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a ,pronunciation wan, fourth tune as in a (ten thousand) in Chinese, means criss-cross in Japanese, and in this books symbolize the love and lust among two men and two women, homosexual and heterosexual. In the story, Kakiuchi Sonoko and her husband Kotaro lived an unexciting marriage life. After Sonoko met the pretty and passionate Mitsuko at the art class, however, her desire for love had been awaken. Facing the irrational worship from Sonoko , Mitsuko had an ever-increasing sense of accomplishment, and these two begin their intimacy. Watanuki Eijiro, Mitsuko's impotent boyfriend became very jealous of Sonoko for occupying some much more love from Mitsuko, and took his revenge. After that, Kotaro also stepped into the love affairs of these three, and had relation with Mitsuko. After the scandal of the four people exposed, Mitsuko, Sonoko and Kotaro formed a suicide pact for love, promising that after death they would not fight for love... ...In this book, the author once again presented the rich sensual beauty with suffocating aestheticism and satanism that drive readers crazy. Even if in demoralization, he must sing for love. Because he believed that love will make death happier than death; to die for love and set free the bound souls is the most holy conversion ceremony for people who worship love.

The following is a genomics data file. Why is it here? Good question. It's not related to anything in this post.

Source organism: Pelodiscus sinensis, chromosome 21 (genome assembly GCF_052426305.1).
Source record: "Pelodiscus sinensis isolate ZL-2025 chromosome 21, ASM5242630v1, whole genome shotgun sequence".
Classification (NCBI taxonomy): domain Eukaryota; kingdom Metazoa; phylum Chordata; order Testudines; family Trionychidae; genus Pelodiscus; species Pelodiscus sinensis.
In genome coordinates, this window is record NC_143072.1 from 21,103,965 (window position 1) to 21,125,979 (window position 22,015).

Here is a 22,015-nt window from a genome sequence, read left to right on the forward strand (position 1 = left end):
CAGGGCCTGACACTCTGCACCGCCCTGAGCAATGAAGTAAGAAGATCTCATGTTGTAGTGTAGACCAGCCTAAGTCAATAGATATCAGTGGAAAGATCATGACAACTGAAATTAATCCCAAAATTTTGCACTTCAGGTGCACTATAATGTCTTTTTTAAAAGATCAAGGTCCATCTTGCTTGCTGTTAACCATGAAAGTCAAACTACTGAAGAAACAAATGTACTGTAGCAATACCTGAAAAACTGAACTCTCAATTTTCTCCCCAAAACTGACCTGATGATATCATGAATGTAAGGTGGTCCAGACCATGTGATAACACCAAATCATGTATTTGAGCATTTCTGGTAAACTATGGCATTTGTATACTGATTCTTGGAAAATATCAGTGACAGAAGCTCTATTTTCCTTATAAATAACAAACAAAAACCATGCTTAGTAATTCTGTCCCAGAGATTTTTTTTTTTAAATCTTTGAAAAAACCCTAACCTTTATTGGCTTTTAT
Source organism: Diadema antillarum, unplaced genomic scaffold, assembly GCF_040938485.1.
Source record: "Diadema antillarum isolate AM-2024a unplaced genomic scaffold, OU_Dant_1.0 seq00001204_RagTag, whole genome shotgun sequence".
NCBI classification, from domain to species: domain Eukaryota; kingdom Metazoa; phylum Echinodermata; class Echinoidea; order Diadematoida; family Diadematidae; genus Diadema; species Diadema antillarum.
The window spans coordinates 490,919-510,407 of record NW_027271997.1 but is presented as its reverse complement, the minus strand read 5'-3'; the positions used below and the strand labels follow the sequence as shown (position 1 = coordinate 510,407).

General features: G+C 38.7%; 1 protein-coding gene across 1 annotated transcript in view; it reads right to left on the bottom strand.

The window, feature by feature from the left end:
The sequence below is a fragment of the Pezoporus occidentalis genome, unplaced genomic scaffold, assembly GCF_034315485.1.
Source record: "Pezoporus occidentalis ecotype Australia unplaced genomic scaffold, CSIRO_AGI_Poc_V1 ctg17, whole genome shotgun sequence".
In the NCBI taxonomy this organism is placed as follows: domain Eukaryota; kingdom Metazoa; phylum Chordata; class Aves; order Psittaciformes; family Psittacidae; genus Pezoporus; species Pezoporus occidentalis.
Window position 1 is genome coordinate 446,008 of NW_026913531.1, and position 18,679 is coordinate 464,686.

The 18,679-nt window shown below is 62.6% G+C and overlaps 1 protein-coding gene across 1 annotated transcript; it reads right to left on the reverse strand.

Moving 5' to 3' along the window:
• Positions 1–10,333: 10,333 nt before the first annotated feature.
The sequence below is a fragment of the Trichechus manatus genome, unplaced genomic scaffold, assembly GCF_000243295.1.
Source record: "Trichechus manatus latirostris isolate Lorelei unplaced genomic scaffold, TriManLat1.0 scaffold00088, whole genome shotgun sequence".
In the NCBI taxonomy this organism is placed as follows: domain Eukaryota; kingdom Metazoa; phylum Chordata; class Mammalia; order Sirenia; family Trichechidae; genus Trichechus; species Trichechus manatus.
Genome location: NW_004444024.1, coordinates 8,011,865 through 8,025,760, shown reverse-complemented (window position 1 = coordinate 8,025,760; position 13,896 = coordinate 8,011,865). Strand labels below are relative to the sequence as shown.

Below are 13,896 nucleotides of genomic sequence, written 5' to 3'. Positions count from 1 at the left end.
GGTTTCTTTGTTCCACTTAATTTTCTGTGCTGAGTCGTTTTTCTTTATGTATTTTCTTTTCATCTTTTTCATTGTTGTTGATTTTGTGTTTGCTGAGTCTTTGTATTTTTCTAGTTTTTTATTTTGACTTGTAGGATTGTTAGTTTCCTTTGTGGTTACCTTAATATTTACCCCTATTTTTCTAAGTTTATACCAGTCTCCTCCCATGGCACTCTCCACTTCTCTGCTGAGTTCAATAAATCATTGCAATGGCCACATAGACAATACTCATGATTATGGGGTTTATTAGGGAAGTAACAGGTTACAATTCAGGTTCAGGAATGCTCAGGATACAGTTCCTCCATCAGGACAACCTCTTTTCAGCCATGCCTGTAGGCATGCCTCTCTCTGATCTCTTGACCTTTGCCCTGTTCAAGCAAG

Brief introduction to The Key: From now on, if I break the routine and frequently record the secret affairs between the husband and the wife, will she resist the temptation of peeping her husband privacy? ? This is because she is introversion nature, having much curiosity towards the secrets. She also is good at pretending and seldom reveals her inside. What's more hateful, she call this the upbringing of a woman. I used put the key to the drawer with my diary somewhere hidden, and change the hiding places from time to time. But my most curious wife is very likely to know all the places I hide the key. In fact, I am bothering myself unnecessarily, as such kind of key can be easily copied. Although the blood of lust is flowing in my body, how can I have a heart of murdering my husband?? When did that begin and how?? Is it true that after being tortured by that kind of surly, perverted, evil and stubborn husband, a heart, no matter how simple and honest it used to be, will eventually be twisted?? No, it's not like that. I might have given the impression of virtuous and old-fashioned, but that impression is caused by the environment as well as my parents, in fact, I was born with a cold heart. I cannot explain this problem clearly at once, however, judging by the final outcome, it cannot be denied that as a wife, I have been faithful to my husband, and have made him spend his life in a way he hoped for.